Okay, enough analysis for now. Tee’s visit with the DJs at a local radio station almost two weeks ago is now visible at http://picasaweb.google.com/jdata5/TeeAtLife1025FM (or http://picasaweb.google.com/m/viewAlbum?uname=jdata5&aname=TeeAtLife1025FM&start=0 for mobile devices). The promised CD of her on-the-air chats arrived this week, and I’ve been commissioned to make at least one copy.
Meanwhile, my Mom has completed her first week of rehab from gall bladder surgery. After the previous posting, she went into the hospital and surgery soon followed, placing a drain when removal proved too risky. Not having a cell phone, we kept up by public phones and at friends we visited on the way home from Cedar. (We got to see more of Sleeping Bear Dunes [www.nps.gov/slbe/] this time too.) Your prayers will be appreciated for her fuller recovery and for safe and sustainable arrangements once she’s home. I’m looking forward to being some on-site help when visiting later this month.
Hoping you’re finding contentment with the best – j
This is your heads up about some planned fun. A local Christian radio station features a “Life Kid of the Week” throughout the summer. Tee won the drawing and gets behind the microphone of WNWC this Tuesday between 8:00 and 9:00 AM. If you’re within the reach of the Internet and can play streaming audio, you can tune in as well. Visit http://www.life1025.com/ and listen online to the FM station.
Do they know what they’re getting into? She gets to read the weather, at least, and interact with the morning crew. We never know what will come out of her mouth, so it could get interesting. One friend has marveled at Tee this past week, considering the transformation since her first trip to Cedar Campus with a feeding tube and pump.
We’re finishing a week’s vacation around Cedar’s annual Pastors Seminar. It’s been refreshing to meet the Lord at the edge of the water and wilderness, and to hear his word relayed by Ben Patterson along the theme of God’s joy and ours. (Anyone can order recordings of Cedar’s speakers since about 1980 at www.cedarcampus.org/go/audio.) We’ve all caught up with friends and made new ones, and will visit more on the way home.
Trusting you’re hearing better than this – j
Woo-hoo! Black raspberries galore along the local park’s trail. If others have picked since we did last, it didn’t show. I was grateful for A.J.’s help and told him so; he decided he didn’t really need my help. To the tune of “Oh, Susanna”:
“My Dad, he is a good helper…
A little big around! [A.J.’s contributed line]
He helps me pick the berries
Wherever they are found.”
We went this time earlier in the morning – but not too early – and with long sleeves and pants. For facing the hazards of ticks, poison ivy, stray yellow jackets, thirst and hunger, we were rewarded with about five cups.
A.J. offered a lady walking the trail a handful of berries (not all ripe), which were gladly accepted. When I did the same a moment later from the other side and down a ways, she took a few more and traded a couple of the wild turkey feathers she’d found. Said that turkeys are meant to remind us to share our blessings. (Because of the first Thanksgiving?) We were generous knowing it’s God’s bounty far excelling what we could manage to grow in our yard – and this on public property.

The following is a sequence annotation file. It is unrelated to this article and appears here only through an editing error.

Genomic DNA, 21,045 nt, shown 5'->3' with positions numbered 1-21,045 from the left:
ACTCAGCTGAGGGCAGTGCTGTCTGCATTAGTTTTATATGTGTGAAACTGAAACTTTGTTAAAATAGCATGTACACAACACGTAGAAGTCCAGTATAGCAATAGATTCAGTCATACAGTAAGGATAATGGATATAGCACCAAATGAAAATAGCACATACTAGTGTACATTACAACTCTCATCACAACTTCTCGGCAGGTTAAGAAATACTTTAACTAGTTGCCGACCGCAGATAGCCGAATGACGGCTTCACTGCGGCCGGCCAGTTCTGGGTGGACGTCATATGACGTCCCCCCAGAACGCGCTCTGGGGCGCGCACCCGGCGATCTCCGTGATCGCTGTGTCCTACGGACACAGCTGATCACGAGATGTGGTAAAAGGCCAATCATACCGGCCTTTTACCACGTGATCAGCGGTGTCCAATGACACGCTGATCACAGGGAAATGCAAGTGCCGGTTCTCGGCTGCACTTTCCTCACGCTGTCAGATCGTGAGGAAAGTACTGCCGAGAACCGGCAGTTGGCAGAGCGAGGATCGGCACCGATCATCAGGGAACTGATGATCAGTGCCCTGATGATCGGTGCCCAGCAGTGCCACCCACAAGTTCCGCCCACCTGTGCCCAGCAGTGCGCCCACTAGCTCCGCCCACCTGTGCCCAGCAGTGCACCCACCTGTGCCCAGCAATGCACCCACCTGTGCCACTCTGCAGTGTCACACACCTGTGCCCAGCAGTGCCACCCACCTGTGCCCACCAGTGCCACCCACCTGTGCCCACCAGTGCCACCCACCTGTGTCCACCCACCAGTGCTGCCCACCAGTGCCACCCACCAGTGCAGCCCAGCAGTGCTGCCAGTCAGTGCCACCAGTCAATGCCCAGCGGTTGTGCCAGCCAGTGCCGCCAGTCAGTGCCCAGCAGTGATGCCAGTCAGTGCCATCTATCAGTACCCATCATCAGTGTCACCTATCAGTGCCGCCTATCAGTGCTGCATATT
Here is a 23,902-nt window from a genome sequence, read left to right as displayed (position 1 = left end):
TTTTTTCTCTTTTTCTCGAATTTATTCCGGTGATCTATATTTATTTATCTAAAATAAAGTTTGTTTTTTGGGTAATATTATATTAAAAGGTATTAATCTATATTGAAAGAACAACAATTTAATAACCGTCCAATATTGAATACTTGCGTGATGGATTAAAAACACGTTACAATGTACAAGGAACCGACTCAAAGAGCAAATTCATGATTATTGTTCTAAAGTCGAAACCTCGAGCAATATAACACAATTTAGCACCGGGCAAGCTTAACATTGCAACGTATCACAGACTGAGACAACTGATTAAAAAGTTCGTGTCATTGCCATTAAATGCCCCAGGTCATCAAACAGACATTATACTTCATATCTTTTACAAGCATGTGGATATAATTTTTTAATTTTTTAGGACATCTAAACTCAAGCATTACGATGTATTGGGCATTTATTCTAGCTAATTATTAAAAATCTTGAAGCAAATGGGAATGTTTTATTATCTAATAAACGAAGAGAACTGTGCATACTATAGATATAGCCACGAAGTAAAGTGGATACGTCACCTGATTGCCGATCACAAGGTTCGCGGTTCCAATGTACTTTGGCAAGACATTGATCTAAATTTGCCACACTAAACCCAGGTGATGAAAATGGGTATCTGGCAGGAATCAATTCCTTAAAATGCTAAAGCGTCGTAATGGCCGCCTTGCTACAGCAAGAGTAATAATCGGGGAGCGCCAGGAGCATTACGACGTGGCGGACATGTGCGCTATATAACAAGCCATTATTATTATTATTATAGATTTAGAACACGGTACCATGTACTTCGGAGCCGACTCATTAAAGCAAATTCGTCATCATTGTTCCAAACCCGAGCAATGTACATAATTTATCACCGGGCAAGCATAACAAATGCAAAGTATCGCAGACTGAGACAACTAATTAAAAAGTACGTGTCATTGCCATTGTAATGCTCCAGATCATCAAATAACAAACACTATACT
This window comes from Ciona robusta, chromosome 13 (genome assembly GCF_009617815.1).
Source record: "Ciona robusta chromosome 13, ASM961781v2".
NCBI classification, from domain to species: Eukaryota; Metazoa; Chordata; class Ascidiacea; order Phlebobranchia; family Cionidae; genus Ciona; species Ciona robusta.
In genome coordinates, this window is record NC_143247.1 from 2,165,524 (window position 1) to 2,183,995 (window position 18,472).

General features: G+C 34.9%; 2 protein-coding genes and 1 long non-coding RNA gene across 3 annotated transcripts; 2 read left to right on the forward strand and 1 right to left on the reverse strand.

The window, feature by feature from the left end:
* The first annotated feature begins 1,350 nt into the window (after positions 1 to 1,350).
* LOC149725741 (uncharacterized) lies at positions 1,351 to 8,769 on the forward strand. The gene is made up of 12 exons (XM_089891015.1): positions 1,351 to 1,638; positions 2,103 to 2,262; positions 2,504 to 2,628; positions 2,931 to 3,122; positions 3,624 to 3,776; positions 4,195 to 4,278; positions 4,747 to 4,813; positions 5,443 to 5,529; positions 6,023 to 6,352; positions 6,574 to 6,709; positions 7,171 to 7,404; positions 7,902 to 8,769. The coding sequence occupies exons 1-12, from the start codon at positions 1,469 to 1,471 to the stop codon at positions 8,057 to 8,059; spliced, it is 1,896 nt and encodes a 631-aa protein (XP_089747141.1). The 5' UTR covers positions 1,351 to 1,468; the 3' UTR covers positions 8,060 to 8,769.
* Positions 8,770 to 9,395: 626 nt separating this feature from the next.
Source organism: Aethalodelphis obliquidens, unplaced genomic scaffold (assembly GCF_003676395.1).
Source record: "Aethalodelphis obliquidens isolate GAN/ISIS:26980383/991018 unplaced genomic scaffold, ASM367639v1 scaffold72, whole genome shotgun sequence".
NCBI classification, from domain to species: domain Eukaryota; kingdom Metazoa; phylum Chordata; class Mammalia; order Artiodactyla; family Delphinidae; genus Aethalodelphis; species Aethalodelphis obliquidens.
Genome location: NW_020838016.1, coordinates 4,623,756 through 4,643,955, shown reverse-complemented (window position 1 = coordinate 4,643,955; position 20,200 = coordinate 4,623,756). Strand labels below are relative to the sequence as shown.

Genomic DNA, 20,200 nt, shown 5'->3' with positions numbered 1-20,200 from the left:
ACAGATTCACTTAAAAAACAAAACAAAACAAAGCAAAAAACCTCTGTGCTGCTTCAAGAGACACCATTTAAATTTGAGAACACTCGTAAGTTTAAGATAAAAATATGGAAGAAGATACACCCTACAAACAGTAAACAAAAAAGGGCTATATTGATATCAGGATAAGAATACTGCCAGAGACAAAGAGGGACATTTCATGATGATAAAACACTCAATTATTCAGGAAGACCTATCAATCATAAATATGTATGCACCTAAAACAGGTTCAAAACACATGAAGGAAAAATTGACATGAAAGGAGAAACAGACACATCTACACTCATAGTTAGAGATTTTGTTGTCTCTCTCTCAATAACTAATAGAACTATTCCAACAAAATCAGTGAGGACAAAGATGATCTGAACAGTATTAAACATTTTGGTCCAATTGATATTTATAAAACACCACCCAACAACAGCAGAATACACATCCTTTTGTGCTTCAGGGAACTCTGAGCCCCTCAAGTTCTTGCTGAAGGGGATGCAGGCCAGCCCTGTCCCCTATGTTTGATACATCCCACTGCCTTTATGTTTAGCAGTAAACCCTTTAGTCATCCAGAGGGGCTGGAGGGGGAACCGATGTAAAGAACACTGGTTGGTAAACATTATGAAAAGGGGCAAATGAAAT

I should have been doing my chore instead of writing, as the family’s back from the library and primed for some raspberry pankakes. Mmmmm…
Hmm, somehow can’t title this post once it’s saved. – j
That was A.J.’s quote of the day, as we headed out the door this morning, breakfast in hand (at least). “You end up eating the napkin”…some of it, we think he means.
Speaking of eating, we’re enjoying our neighbors’ generous sharing of a vegetable co-op shipment with us this week. My personal favorite, which no one else tolerates, is the fennel.
Thinking of heading back to the berry patches soon… – j
Our house was just a bit too far from last night’s fireworks at the nearby park to make any money from allowing people to park in our driveway. Earlier in the day, A.J., Tee and I picked several cups of black raspberries at that park, after a tip from a friend who found them. Avoided poison ivy and enjoyed some of the fruits of our labor – that’s a good 4th!
A.J. admired the entrepreneurial initiative of those who allowed parking even in their yard for the much bigger celebration across the lake a few evenings ago. That – the biggest display in the Midwest with 15,000 shells – attracted about 50,000 people. Many of us participated in what could have been the world’s largest Pledge of Allegiance; could that be done outside the U.S.?
We decided that day, just in time to celebrate it, that a person’s silver birthday is the one where their age equals the hour of their birth (in military time, if past noon). A.J. enjoyed his, pretending the huge fireworks show was in his honor. Best moment: his gobstopped reaction to the volley synchronized with “the rocket’s red glare.” He’s been memorizing the additional verse to the anthem. And enjoying his flying birthday gifts almost as much as Dy; Arey was kind enough to fish a couple of the toys off the roof when my back kept me grounded.
I should post the poor verses Arey and I crafted as clues for A.J.’s party treasure hunt with a military theme. We won’t get any further use from them past the kids’ few minutes enjoyment, and as they refer to spots in our yard.
Heard recently in the household, when Tee was asked how many pancakes she’d eaten: “I only had one!…Okay, maybe four…”. Talk about instant repentance.
Travel plans for the summer are starting to fall into place, including a couple of solo trips – me to my Mom in FL and Dy to visit a friend in Texas. That’s after we envelope a week at Cedar with play, exploration and visits.
It was a relief to read of Alan Johnston’s release in Gaza, even if the context of Hamas’ struggle for control of the area and its clans gives it a bitter edge. Like him in his captivity, Dy just discovered the local BBC broadcast.
And at least one teenage member of the family has already gotten tired of grilling out – just when my skills are improving. – j
Tonight is the night. If only do something “once in a blue moon,” here’s your chance. There’s a blue moon out.
It happens every two and a half years, or so, but sometimes twice in three months. It’s a second full moon in one calendar month. Do the math.
And about as common as recent entries here. The silence has been for good reason. More about that soon.
Since the moon rises after our two youngests’ bedtime and sets before even one of them rises, I’m taking bets on whether or not Dy or I take the trouble to get them up to glimpse the astronomical non-oddity around midnight. And about how clear the sky will be.
Blue moon blessings – jdata